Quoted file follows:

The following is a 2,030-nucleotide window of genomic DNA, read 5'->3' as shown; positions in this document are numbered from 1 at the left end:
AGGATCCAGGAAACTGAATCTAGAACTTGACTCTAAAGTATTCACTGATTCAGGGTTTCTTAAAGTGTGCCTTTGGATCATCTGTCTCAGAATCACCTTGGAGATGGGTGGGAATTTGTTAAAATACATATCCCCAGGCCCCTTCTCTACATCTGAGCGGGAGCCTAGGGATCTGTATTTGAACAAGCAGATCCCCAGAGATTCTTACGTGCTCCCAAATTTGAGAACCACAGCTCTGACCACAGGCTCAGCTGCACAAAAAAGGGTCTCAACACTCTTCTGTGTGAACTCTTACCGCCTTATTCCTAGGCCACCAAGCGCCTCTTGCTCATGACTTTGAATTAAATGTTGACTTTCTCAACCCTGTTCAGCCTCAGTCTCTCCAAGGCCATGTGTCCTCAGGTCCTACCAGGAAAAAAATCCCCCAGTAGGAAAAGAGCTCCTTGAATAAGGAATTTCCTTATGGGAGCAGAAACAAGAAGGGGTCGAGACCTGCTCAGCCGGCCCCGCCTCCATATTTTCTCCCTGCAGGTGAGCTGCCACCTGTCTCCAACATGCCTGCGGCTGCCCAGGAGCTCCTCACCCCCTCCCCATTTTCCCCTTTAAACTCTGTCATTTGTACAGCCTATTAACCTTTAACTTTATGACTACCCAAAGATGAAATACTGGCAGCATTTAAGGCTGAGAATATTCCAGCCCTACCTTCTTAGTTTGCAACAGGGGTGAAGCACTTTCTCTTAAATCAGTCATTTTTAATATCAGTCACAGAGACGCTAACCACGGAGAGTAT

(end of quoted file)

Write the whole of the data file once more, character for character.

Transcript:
The following is a 2,030-nucleotide window of genomic DNA, read 5'->3' as shown; positions in this document are numbered from 1 at the left end:
AGGATCCAGGAAACTGAATCTAGAACTTGACTCTAAAGTATTCACTGATTCAGGGTTTCTTAAAGTGTGCCTTTGGATCATCTGTCTCAGAATCACCTTGGAGATGGGTGGGAATTTGTTAAAATACATATCCCCAGGCCCCTTCTCTACATCTGAGCGGGAGCCTAGGGATCTGTATTTGAACAAGCAGATCCCCAGAGATTCTTACGTGCTCCCAAATTTGAGAACCACAGCTCTGACCACAGGCTCAGCTGCACAAAAAAGGGTCTCAACACTCTTCTGTGTGAACTCTTACCGCCTTATTCCTAGGCCACCAAGCGCCTCTTGCTCATGACTTTGAATTAAATGTTGACTTTCTCAACCCTGTTCAGCCTCAGTCTCTCCAAGGCCATGTGTCCTCAGGTCCTACCAGGAAAAAAATCCCCCAGTAGGAAAAGAGCTCCTTGAATAAGGAATTTCCTTATGGGAGCAGAAACAAGAAGGGGTCGAGACCTGCTCAGCCGGCCCCGCCTCCATATTTTCTCCCTGCAGGTGAGCTGCCACCTGTCTCCAACATGCCTGCGGCTGCCCAGGAGCTCCTCACCCCCTCCCCATTTTCCCCTTTAAACTCTGTCATTTGTACAGCCTATTAACCTTTAACTTTATGACTACCCAAAGATGAAATACTGGCAGCATTTAAGGCTGAGAATATTCCAGCCCTACCTTCTTAGTTTGCAACAGGGGTGAAGCACTTTCTCTTAAATCAGTCATTTTTAATATCAGTCACAGAGACGCTAACCACGGAGAGTAT